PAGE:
From henceforth, the believing Jews and Gentiles would be mutually at peace and at unity. They would be separated from the rest of the Jews and Gentiles. The ungodly may try to erect some kind of unity between the opposing parties at enmity the one with the other, by saying, for example, "We have no king but Caesar", John 19. 15. Yet in spite of this, the Jews and Gentiles were separated in unbelief by "the middle wall of partition". This word "partition" means a fence, as the hedge around the vineyard, Matt. 21. 33. It may refer to a barrier in the temple courts in Jerusalem, through which no Gentile could pass. (Thus the Jews thought that Paul had brought a Gentile into these holy Jewish precincts, Acts 21. 28-29.)
It is Christ only who has made peace between these two opposing parties, but this relates only to converts gained from both parties, not to unbelievers for whom the enmity remains. The barrier has been broken (even if in practice, Peter may through fear attempt to raise it again, Gal. 2. 12), but a barrier certainly exists between the church and the world, even if some of its members often fail to appreciate this fact.
This enmity has been annulled "in his flesh", namely, through His sacrifice. The law itself served as a barrier between Jew and Gentile, particularly as pertaining to its ceremonial side. So the ceremonial law, consisting of commandments relating to the tabernacle, temple and sacrifices contained in the O.T. Scriptures, has been annulled, or rendered inoperative. For example, the old passover has been entirely displaced by the true Passover. The old passover separated the nation of Israel from the Egyptians, but the "one bread" demonstrates the unity of the "one body", 1 Cor. 10. 17. However, since that time, men have clung to ritual as if it had not been annulled, but regardless of men's aspirations, the work of Christ remains secure. Of the two parties, He has made "one new man, so making peace".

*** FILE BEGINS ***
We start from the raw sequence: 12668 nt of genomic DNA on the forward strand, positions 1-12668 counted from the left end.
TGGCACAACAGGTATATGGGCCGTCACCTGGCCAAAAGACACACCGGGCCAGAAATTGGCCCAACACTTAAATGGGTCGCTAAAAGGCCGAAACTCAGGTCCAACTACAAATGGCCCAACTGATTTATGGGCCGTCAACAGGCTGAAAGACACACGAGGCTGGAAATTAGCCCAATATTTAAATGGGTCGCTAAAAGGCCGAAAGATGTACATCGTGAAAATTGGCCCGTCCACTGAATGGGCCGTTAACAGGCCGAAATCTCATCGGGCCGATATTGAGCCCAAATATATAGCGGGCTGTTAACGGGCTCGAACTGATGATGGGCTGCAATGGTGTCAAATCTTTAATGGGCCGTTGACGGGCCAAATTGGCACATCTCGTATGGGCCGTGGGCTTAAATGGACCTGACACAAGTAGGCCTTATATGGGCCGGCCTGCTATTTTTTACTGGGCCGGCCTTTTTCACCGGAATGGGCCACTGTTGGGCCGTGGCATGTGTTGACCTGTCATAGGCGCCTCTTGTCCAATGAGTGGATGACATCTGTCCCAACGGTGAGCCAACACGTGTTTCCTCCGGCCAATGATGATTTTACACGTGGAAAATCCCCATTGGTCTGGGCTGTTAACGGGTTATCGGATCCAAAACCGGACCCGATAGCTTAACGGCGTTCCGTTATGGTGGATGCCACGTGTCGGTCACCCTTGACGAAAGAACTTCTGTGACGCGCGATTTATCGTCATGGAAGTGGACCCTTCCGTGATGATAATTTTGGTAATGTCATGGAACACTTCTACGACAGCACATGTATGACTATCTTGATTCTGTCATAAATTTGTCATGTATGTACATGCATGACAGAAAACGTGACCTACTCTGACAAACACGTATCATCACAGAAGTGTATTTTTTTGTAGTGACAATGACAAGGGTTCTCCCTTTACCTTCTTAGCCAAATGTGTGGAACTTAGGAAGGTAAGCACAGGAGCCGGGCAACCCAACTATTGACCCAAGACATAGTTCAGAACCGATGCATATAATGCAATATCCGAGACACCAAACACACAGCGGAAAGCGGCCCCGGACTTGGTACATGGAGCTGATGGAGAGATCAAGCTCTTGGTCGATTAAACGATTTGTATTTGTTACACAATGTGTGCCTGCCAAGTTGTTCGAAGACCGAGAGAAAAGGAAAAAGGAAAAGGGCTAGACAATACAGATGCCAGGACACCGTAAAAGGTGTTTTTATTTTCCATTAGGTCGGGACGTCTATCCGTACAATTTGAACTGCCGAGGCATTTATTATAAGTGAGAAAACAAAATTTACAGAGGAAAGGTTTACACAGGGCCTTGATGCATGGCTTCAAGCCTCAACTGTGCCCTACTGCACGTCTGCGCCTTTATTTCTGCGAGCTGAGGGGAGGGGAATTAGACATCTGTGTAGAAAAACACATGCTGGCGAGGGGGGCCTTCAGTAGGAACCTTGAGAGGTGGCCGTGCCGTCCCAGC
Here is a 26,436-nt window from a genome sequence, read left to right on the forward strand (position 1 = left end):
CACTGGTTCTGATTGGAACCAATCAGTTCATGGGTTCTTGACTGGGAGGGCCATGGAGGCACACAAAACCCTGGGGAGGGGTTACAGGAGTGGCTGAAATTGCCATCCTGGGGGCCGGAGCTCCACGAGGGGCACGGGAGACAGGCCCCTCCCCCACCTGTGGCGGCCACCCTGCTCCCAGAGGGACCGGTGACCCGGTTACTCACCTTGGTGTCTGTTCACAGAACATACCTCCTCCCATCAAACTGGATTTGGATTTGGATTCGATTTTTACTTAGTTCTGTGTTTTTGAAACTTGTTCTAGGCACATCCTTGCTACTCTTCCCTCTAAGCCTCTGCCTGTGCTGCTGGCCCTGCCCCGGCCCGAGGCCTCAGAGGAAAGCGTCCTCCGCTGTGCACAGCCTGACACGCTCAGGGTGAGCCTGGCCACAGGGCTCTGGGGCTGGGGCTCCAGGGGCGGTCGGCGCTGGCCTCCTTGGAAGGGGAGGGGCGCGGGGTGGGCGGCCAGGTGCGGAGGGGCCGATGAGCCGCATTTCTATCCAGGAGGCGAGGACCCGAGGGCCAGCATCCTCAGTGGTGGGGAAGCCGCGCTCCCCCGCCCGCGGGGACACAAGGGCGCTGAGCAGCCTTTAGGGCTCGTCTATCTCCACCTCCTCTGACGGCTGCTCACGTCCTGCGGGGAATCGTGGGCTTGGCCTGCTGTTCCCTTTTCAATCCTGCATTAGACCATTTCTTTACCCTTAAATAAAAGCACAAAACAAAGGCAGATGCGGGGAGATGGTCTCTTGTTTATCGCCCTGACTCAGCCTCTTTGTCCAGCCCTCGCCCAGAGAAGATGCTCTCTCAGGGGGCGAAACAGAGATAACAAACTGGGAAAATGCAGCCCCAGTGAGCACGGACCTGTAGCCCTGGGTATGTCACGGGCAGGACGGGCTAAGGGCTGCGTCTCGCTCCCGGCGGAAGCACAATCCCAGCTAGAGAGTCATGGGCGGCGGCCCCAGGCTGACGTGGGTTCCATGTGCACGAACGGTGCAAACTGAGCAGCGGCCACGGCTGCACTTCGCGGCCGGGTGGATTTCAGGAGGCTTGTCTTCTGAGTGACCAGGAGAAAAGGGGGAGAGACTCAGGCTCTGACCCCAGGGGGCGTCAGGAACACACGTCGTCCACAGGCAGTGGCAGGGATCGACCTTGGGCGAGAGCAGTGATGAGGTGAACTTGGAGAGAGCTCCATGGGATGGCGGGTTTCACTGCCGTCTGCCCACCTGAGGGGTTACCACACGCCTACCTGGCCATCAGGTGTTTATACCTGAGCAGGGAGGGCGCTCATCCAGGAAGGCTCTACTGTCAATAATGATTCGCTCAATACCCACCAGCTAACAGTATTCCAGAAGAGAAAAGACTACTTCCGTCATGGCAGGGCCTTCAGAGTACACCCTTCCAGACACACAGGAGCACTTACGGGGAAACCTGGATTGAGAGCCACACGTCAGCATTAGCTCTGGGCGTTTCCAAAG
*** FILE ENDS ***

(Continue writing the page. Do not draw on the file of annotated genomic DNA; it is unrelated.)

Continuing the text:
In verse 16, Paul uses further phraseology with which to describe this peace. "One body" has been made from believers extracted from the two opposing parties, this being the "mystery" revealed to Paul in 3. 6. This implies a living unity with Christ as Head.
In verses 14-15, peace has been made between the two parties, but in verse 16 the thought is extended, and we have the reconciliation of both to God. In other words, what God has achieved is not just a peace treaty between believers from the nations. This reconciliation rests upon a proper basis, namely, "the cross", else enmity may well recommence. Because of the lasting efficacy of this basis, the enmity has been slain by means of the cross. Unfortunately today, strife, disunity, denominationalism and even heresy amongst some believers all tend to deny this truth. However, the spiritual attitude of believers to this disunity is not to enter into it, but to remain separate, since unity is to be found only on the outside of the affairs of men.
Paul then states that Christ "came and preached peace to you which were afar off (namely, the Gentiles), and to them that were nigh (namely, the Jews)". "Far off is in the sense of verse 12, while "nigh" is in the sense of Romans 9. 4, 5, both parties being in unbelief. When the Lord was here on earth, He ministered mainly to the Jews, Matt. 10. 6; 15. 24; Acts 10. 36, and only occasionally to the Gentiles, Matt. 15. 28. We therefore believe that Paul refers to the Lord's work after His ascension through His servants. As "working with them", Mark 16. 20, He commanded them to go to the uttermost part of the earth, Acts 1. 8. Christ worked through the apostles to both Jews and Gentiles, Gal. 2. 8.